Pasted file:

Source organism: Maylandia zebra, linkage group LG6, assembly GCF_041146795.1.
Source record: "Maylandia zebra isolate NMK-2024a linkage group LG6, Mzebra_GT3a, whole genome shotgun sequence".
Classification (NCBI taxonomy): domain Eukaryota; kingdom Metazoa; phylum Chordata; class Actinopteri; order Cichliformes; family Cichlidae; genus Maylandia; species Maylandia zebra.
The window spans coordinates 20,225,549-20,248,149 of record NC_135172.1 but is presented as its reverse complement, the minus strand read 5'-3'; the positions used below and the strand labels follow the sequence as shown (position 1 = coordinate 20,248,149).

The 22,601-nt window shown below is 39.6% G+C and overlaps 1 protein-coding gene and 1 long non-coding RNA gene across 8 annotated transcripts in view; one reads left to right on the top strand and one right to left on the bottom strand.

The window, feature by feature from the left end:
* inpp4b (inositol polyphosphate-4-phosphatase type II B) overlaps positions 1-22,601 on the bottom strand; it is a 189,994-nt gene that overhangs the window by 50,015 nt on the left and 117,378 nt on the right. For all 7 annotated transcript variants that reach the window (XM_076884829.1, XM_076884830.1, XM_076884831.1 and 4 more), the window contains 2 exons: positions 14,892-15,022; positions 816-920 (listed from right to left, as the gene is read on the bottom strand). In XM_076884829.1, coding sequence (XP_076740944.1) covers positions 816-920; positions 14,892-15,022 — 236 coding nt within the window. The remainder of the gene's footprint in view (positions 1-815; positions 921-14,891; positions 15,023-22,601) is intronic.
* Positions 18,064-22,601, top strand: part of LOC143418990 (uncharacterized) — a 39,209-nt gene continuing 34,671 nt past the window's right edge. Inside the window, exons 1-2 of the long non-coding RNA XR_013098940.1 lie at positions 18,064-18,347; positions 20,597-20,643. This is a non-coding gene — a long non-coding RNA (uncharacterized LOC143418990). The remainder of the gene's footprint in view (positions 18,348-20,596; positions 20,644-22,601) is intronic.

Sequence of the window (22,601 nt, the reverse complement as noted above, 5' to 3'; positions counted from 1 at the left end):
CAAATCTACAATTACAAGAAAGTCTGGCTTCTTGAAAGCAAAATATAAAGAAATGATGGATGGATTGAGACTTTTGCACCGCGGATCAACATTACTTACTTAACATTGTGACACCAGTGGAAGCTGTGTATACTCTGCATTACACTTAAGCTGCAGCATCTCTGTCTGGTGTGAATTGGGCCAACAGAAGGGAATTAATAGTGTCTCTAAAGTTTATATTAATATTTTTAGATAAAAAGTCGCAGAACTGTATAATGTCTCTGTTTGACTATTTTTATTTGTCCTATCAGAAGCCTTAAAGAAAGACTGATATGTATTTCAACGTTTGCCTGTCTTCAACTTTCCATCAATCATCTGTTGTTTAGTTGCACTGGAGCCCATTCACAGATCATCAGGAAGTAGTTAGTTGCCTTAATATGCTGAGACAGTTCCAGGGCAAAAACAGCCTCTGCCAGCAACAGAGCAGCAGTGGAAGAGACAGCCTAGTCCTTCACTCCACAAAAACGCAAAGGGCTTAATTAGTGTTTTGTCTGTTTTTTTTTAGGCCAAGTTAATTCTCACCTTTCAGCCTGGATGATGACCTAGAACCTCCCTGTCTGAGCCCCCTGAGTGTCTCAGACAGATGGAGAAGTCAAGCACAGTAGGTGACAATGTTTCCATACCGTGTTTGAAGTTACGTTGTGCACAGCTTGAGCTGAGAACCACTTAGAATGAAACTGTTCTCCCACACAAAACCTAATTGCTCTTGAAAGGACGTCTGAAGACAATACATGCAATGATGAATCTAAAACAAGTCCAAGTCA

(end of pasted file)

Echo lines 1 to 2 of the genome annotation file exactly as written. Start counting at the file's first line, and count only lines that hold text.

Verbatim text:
Source organism: Maylandia zebra, linkage group LG6, assembly GCF_041146795.1.
Source record: "Maylandia zebra isolate NMK-2024a linkage group LG6, Mzebra_GT3a, whole genome shotgun sequence".